The Flossenbürg concentration camp was built in May 1938 to house 'asocials' and political prisoners.  Located close to the Czech border, the camp was named after a nearby village. The first prisoners were forced to slave under brutal conditions in a granite quarry; as the camp expanded, inmates also worked on military production in surrounding ammunitions and brick factories.

When war broke out in 1939, prisoner numbers increased dramatically, as did the demand for forced labour to satisfy ammunitions demands.  Living in harsh conditions, and forced to do hard physical labour with little food, many prisoners died; in addition, thousands of political prisoners, Soviet POWs and opponents of the regime were executed there.  In the spring of 1945, Flossenbürg was closed down, and thousands of surviving prisoners were sent on a death march.  American troops reached the camp on 23 April 1945.

The international make-up of the camp prisoner population contributed to a rich and diverse musical scene.  Early in 1940, a small group of Czech men began to perform for fellow prisoners.  The prisoners were soon allowed to form an official band, and as the Nazi net expanded across Europe, the band kept expanding.  In 1941 it had 13 stringed instruments, 12 horns, a drum, an accordion and a piano, and included in its ranks several professional musicians and even singers.  Despite this increase in size, the band was constantly limited by the lack of instruments available; this made playing certain repertoire difficult.  It played on Sundays on the main square, in barracks and in the washrooms.  In the summer it played outdoors, and in winter was brought into the laundry, where it gave private concerts for the SS.  Occasionally, the orchestra managed to save the lives of doomed prisoners by claiming that they were much-needed musicians.  These men performed, by orders of the SS, until the last days of the camp’s existence, with regular concerts continuing until March 1945.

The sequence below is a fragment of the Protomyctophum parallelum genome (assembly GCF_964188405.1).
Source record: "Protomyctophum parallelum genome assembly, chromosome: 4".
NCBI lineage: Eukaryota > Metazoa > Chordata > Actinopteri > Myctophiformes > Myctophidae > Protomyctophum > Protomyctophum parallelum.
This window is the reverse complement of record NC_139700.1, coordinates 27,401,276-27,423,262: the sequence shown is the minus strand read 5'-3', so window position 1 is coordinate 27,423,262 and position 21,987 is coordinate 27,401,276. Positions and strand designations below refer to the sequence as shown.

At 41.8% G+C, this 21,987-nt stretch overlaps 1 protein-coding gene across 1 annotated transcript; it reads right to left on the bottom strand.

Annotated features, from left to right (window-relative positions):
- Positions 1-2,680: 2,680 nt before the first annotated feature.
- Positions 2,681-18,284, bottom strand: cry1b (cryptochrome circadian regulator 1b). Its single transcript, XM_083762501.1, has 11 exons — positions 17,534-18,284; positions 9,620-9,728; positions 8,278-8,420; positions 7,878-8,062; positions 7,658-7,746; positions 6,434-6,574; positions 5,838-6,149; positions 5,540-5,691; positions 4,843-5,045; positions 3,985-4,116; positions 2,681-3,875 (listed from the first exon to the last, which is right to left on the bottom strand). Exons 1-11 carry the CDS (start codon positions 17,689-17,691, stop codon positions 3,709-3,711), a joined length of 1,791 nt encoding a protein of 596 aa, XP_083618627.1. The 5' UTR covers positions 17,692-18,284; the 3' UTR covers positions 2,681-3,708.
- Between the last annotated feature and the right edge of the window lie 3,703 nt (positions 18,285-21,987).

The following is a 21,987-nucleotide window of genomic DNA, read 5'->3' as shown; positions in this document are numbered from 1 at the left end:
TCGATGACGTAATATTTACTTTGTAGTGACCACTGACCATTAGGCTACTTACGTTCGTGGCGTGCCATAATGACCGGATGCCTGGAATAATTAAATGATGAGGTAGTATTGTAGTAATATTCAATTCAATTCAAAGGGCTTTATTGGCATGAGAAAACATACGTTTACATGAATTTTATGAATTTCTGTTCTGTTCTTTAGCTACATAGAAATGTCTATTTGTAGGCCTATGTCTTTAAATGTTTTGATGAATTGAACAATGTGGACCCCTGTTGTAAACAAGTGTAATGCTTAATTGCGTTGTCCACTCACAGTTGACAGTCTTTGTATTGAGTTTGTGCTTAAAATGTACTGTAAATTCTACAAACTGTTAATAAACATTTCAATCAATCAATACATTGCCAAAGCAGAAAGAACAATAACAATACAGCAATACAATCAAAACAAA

From the ranks of the orchestra, several smaller ensembles were also created.  There was a salon orchestra and a brass band, and in 1944 a string quartet was formed.  The star of the quartet was the professional Czech violinist Zdenek Kolarsky; along with two other musicians, a Pole and a Frenchman, he also played for the sick in the infirmary.

A section of the barbed-wire fence and barracks in the Flossenbuerg concentration camp. [Photograph #85898]



Kuna, M., 1993. Musik an der Grenze des Lebens: Musikerinnen und Musiker aus Böhmischen Ländern in Nationalsozialistischen Konzentrationslagern und Gefängnissen, Frankfurt/M.: Zweitausendeins.  

Stompor, S., 2001. Judisches Musik- und Theaterleben unter dem NS-Staat, Hannover: Europaisches Zentrum fur Judische Musik.  

Weinreich, R. ed., 2002. Verachtet, verfolgt, vergessen:Leiden und Widerstand der Zeugen Jehovas in der Grenzregion am Hochrhein im "Dritten Reich", Hausern: Signum Design. 


The quarry in the Flossenbuerg concentration camp. USHMM (37268), courtesy of National Archives and Records Administration, College Park.